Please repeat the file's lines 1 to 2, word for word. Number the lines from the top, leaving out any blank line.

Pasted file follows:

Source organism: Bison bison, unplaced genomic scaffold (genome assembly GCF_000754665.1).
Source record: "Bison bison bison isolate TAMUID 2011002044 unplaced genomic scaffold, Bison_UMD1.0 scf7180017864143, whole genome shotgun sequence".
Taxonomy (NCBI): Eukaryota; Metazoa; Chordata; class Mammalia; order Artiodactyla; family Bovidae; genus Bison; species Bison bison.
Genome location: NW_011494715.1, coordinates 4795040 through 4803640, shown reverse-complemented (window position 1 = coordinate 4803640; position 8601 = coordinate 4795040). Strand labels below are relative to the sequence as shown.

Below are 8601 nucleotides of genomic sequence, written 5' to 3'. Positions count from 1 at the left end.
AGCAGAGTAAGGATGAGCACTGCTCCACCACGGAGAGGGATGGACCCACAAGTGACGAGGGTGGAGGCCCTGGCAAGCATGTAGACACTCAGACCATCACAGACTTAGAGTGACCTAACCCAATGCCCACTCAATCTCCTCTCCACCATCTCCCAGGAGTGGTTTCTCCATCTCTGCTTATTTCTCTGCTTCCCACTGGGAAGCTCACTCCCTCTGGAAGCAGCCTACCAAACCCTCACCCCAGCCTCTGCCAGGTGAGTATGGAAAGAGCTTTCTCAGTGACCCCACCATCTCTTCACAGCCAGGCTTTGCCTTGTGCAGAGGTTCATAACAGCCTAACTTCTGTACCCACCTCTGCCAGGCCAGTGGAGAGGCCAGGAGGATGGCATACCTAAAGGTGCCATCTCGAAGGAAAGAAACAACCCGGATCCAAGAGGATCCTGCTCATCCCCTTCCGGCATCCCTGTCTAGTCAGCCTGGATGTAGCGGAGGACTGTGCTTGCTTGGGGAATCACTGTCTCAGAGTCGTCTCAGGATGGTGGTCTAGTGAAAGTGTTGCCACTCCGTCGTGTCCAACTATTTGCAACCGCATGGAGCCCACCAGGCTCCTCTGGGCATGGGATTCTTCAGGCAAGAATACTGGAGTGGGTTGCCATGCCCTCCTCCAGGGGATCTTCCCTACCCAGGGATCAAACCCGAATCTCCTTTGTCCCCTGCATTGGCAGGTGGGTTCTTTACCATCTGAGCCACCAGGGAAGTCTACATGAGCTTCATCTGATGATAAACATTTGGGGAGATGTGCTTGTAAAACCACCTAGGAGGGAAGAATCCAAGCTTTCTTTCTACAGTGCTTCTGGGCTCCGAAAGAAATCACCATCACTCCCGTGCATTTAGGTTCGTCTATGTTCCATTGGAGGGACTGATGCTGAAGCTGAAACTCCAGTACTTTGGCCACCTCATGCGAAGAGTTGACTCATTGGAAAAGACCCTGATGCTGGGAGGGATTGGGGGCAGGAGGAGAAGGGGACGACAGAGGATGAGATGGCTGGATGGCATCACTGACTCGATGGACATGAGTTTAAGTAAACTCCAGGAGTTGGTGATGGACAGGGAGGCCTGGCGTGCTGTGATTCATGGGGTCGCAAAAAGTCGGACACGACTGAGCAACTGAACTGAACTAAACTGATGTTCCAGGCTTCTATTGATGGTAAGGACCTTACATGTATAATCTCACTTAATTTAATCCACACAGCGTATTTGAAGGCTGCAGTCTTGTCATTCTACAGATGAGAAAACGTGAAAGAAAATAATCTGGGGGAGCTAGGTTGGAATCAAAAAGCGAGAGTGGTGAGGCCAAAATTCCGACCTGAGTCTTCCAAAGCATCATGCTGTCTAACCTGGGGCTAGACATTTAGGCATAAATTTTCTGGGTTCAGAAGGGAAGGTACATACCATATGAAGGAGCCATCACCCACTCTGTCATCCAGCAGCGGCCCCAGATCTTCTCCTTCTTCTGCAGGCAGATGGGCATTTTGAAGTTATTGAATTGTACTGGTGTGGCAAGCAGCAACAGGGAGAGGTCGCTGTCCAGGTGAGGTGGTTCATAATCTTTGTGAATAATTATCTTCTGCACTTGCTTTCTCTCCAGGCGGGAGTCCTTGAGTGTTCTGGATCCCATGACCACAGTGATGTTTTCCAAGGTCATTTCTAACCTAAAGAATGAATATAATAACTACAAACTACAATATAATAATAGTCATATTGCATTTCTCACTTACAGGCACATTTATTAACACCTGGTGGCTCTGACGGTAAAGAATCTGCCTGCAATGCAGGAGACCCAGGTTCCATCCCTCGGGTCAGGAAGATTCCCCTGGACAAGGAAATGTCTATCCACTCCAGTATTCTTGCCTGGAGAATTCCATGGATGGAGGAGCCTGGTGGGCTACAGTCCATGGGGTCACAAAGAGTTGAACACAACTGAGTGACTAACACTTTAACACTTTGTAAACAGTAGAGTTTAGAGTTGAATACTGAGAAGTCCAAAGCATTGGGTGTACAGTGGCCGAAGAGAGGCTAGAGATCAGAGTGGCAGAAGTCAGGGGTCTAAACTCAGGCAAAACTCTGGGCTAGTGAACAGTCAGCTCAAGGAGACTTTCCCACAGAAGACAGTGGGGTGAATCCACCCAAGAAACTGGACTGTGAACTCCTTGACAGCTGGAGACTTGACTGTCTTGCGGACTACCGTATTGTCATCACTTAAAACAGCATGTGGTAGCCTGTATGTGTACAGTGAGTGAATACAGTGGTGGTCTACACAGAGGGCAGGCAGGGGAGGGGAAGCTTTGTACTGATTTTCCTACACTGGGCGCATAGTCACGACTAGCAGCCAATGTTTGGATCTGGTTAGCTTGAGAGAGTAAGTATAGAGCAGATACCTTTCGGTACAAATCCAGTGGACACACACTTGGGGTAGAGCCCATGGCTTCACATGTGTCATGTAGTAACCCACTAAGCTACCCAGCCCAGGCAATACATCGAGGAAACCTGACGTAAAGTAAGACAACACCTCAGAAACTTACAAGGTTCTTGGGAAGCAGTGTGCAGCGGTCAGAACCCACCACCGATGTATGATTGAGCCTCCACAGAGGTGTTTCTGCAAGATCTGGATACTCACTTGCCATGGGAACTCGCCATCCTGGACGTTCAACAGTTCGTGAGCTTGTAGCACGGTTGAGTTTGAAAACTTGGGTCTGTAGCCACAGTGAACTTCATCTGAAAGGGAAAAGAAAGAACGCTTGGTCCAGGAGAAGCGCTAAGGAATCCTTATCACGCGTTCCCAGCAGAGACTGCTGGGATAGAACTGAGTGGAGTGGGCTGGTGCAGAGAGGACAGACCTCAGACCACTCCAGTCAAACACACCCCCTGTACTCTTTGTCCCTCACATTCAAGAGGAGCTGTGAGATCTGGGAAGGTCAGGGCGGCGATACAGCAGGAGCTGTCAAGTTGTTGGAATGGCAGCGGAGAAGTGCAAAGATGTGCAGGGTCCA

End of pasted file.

Source organism: Bison bison, unplaced genomic scaffold (genome assembly GCF_000754665.1).
Source record: "Bison bison bison isolate TAMUID 2011002044 unplaced genomic scaffold, Bison_UMD1.0 scf7180017864143, whole genome shotgun sequence".